Proceedings of The Physiological Society

University of Oxford (2011) Proc Physiol Soc 23, C12

Oral Communications

Adrenomedullin 2 enhances macrovascular endothelial barrier function while it disrupts coronary microvascular barrier via differential regulation of Rac1

M. Aslam1,2, S. Rohrbach1, R. Schulz1, H. Piper1, T. Noll1, D. Guenduez2

1. Institute of Physiology, Justus Liebig University, Giessen, Germany. 2. Medical Clinic I, Cardiology and Angiology, University Hospital Giessen and Marburg, Giessen, Germany.

Aims: Adrenomedullin 2 (ADM2) is a novel member of calcitonin-gene-related-peptide (CGRP) family which acts via increased production of cAMP via calcitonin-receptor-like-receptors (CRLR). Recently, it has been shown that ADM2 expression is enhanced in failing myocardium. The main objective of the present study was to analyse the effects and molecular mechanisms of ADM2 on macromolecule permeability of coronary microvascular and venular macrovascular endothelium. Methods: In cultured rat coronary microvascular endothelial cells (RCEC) and human umbilical vein endothelial cells (HUVEC), the effects of ADM2 (10 nM) on monolayer permeability (albumin flux), RhoA, Rac1 and cdc42 activation (pulldown assay), actin cytoskeleton and VE-cadherin (confocal microscopy) translocation and contractile activation (myosin light chain phosphorylation; Western blotting) were analysed. Results: ADM2 increased permeability of RCEC and reduced permeability of HUVEC monolayers and increased intracellular cAMP concentrations in both cell types in a concentration dependent manner. These IMD effects could be blocked by CGRP receptor inhibitor in RCEC while by adrenomedullin receptor 1 (AM1) in HUVEC monolayers. ADM2 caused a derangement of actin cytoskeleton accompanied by loss of VE-cadherin in RCEC, while it causes a rearrangement of actin cytoskeleton and VE-cadherin at cell-cell junctions in HUVEC monolayers. ADM2 inactivated RhoA/Rock pathway in both cell types; however, it inactivated Rac1 in RCEC, while activating Rac1 in HUVEC. Inhibition of RhoA/Rock pathway in RCEC but not in HUVEC resulted in inactivation of Rac1, derangement of actin cytoskeleton, and loss of barrier function. On the other hand activation of either RhoA or Rac1 in RCEC with specific activators rescued the ADM2-induced increased permeability of RCEC but not HUVEC monolayers. Conclusion: The data of present study demonstrate that ADM2 has differential effect on permeability of RCEC and HUVEC. This differential effect of ADM2 is due to differential regulation of actin cytoskeleton dynamics and Rac1 activity. Moreover, Rac1 activity is regulated by RhoA/Rock pathway in RCEC but not in HUVEC. Furthermore, the study suggests that enhanced expression of ADM2 in failing myocardium could be deleterious factor leading to myocardial oedema.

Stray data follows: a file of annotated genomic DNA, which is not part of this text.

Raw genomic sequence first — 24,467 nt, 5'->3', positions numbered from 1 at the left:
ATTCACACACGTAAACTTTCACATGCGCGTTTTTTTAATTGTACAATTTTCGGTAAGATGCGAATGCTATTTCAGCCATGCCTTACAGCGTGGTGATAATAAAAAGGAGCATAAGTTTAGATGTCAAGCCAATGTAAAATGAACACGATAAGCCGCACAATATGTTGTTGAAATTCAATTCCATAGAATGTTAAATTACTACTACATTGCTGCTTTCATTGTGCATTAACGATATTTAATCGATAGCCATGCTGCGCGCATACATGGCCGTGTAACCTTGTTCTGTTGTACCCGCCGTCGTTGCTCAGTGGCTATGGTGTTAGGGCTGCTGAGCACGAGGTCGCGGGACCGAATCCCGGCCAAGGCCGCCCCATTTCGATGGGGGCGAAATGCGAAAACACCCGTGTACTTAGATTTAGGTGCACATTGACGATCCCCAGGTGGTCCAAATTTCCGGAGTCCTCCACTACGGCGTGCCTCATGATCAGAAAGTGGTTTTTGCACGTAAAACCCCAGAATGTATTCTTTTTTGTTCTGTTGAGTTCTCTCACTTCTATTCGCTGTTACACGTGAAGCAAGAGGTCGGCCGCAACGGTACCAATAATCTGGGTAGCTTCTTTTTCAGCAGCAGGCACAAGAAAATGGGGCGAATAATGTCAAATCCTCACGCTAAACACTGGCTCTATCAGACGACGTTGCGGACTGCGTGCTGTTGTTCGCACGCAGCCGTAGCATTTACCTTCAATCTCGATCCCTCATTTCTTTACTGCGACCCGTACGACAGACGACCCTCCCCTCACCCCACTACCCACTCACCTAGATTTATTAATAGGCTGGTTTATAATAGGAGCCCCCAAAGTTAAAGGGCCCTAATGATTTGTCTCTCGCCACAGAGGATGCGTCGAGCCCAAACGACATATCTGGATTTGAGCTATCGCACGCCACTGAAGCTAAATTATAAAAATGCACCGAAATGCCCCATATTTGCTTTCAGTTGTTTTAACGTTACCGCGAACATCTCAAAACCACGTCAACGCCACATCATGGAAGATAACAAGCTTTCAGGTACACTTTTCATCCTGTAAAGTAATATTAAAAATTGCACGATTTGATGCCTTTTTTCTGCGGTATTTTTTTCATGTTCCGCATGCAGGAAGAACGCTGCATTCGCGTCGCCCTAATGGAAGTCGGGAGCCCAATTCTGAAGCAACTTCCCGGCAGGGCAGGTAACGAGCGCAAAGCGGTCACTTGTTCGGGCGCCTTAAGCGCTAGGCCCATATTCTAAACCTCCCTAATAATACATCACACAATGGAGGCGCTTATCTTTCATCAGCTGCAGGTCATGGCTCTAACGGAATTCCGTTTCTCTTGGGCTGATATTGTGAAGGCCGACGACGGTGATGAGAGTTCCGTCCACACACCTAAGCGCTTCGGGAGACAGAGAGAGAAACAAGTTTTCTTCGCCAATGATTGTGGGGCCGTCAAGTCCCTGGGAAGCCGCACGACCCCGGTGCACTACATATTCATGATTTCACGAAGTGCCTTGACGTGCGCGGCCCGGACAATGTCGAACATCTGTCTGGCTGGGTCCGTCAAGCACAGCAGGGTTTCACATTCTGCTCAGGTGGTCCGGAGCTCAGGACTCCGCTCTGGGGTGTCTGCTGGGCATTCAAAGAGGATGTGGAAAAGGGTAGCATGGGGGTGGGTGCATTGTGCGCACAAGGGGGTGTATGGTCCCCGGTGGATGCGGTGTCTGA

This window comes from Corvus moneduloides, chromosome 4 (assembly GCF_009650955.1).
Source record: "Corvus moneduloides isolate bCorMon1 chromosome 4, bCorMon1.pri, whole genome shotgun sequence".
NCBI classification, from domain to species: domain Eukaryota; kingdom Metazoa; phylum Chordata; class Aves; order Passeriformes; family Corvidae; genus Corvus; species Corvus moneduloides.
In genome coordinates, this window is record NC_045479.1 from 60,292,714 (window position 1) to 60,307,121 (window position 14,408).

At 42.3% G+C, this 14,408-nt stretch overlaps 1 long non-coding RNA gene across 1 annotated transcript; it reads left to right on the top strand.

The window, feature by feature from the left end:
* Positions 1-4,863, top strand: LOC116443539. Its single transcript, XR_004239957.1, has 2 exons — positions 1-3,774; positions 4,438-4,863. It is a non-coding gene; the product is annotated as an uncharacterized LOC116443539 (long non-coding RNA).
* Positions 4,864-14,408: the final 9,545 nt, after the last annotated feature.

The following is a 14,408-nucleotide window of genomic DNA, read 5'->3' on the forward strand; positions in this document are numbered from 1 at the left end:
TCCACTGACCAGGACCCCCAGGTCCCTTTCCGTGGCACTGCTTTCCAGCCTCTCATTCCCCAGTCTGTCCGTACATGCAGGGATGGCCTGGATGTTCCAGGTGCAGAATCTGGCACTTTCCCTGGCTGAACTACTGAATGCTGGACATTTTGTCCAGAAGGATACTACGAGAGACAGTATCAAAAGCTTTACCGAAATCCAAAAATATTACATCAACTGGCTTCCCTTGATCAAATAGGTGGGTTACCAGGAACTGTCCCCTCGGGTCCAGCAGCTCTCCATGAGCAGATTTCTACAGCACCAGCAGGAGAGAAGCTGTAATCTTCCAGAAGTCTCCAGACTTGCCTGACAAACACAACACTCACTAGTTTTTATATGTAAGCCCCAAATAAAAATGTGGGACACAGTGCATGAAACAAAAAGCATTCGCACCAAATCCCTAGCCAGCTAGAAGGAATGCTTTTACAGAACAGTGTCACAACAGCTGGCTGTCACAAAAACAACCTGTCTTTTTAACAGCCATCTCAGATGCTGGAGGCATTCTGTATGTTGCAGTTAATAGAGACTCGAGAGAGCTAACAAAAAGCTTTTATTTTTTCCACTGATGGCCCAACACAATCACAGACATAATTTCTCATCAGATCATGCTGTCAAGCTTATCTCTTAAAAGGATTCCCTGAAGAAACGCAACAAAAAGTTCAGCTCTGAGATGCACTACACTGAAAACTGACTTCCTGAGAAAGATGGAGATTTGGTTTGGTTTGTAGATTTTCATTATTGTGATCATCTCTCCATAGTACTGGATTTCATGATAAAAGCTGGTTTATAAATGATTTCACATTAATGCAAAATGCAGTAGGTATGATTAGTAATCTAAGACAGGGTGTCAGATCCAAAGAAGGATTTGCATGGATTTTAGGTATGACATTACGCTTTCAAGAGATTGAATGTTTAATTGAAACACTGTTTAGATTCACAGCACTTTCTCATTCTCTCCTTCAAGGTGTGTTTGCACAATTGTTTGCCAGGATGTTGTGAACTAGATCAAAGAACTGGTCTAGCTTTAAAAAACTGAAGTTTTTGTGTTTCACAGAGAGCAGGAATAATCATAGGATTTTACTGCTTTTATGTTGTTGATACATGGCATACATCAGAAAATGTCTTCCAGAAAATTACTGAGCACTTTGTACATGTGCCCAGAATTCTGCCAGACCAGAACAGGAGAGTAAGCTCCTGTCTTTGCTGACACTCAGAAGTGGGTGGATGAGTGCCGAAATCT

Where applicable, experiments conform with Society ethical requirements